- Compactness – Traveling men may prefer a cotton suit simply because it takes up less room. Wool is difficult to fold and can be damaged by being left folded for long periods of time; cotton scrunches down well and any harm it incurs can be smoothed out with a quick ironing. That makes it the carry-on suit of choice.
Rarer than either wool or cotton suits, linen suits are something of a luxury item. They are common summer wear in continental Europe but rarer in the United States and Great Britain, where tropical wool weaves are preferred. Linen is expensive but has a few advantages over cotton or wool for specific circumstances:
- Breathability – Linen can be woven loosely for an even lighter, breezier fabric than cotton. This makes it lack weight, however, so it billows easily and will not drape close to the body like wool or pressed cotton. Linen is also much less absorbent than cotton, and will dry much faster when wet.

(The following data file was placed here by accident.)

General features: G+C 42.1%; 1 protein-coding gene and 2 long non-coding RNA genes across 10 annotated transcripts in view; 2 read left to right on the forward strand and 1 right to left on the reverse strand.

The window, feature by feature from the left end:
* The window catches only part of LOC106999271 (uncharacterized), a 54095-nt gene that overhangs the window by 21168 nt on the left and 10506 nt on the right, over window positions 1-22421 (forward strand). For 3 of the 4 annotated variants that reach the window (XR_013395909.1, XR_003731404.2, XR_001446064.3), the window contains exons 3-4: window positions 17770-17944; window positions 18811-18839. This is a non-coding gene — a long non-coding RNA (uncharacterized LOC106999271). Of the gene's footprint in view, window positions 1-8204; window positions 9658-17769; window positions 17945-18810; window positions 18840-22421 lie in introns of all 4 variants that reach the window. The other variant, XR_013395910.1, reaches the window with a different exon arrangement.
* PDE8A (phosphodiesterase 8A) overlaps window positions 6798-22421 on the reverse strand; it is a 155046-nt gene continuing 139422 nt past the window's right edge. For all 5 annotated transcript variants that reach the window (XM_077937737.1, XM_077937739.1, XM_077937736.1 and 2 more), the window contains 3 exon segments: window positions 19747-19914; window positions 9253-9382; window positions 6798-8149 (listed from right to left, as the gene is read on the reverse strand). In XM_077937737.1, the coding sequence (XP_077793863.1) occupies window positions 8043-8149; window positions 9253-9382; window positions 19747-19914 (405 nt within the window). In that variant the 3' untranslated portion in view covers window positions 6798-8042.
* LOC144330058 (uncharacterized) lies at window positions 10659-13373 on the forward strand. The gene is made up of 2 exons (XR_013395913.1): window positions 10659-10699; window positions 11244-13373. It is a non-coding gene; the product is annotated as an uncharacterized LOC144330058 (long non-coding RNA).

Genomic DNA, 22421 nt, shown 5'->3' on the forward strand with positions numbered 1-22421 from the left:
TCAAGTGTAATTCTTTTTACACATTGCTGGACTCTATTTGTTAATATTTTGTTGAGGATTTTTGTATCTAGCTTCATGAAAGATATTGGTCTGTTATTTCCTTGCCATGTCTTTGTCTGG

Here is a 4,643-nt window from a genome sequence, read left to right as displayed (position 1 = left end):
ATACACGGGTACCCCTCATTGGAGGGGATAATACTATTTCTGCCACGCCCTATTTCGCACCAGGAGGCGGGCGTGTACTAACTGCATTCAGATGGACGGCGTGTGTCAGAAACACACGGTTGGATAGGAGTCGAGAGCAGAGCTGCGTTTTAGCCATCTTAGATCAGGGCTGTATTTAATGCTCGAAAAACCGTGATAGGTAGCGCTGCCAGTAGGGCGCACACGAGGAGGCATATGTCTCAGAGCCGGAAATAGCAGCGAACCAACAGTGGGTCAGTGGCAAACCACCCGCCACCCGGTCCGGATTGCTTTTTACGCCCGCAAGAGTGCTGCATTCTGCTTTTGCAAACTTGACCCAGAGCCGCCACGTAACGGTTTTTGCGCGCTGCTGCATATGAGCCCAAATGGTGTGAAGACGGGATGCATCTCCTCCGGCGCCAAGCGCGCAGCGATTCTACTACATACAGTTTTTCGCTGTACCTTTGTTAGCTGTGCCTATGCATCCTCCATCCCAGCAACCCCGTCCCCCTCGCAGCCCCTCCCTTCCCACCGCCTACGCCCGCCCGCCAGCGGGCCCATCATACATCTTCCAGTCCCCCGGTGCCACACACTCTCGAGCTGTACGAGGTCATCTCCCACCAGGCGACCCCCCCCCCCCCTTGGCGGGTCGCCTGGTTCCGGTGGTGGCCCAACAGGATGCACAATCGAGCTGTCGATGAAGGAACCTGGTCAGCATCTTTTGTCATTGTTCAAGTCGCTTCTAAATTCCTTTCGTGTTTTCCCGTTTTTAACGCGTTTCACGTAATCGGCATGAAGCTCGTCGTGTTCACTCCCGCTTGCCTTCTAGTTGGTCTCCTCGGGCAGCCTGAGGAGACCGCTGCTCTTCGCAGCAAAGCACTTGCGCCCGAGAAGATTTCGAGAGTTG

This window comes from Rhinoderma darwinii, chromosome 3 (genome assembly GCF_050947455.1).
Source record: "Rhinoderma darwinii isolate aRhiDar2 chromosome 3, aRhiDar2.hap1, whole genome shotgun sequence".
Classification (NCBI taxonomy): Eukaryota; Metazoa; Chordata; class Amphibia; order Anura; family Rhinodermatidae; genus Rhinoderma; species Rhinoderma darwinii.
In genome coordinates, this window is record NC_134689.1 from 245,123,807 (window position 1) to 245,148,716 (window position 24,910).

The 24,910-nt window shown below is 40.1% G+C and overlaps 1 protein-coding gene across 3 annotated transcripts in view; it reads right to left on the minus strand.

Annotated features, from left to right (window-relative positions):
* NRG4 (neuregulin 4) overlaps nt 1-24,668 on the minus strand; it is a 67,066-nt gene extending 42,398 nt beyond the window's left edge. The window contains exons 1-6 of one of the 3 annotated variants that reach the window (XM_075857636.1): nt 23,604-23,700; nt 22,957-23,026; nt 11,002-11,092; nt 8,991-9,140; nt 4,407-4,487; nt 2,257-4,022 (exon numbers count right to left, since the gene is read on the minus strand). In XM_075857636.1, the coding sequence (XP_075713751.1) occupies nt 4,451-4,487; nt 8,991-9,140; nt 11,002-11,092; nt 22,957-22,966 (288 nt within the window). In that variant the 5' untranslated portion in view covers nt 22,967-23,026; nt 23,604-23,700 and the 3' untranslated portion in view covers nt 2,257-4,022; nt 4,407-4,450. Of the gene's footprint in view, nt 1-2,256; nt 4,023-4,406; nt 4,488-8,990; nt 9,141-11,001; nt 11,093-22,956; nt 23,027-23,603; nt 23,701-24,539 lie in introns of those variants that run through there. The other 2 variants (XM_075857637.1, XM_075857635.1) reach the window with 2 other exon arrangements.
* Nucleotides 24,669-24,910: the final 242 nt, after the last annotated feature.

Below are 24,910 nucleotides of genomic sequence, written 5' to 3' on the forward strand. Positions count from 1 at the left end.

- Light-Wrinkling – Linen has less “memory” than cotton or wool. It wrinkles easily because of its natural lightness, but the wrinkles tend not to stay or become pronounced the way they would in cotton. However, repeated creasing or pressing at the same place will break linen fibers entirely, which makes frequently-pressed suits wear out quickly.
- Texture – While cotton suits tend to be a bit stiff, linen suits are supple and flex easily. They are typically quite comfortable and look good in a relaxed setting. A bit of wrinkled or billowing unevenness is considered part of the look and the charm of a linen suit. They are traditionally casual garments.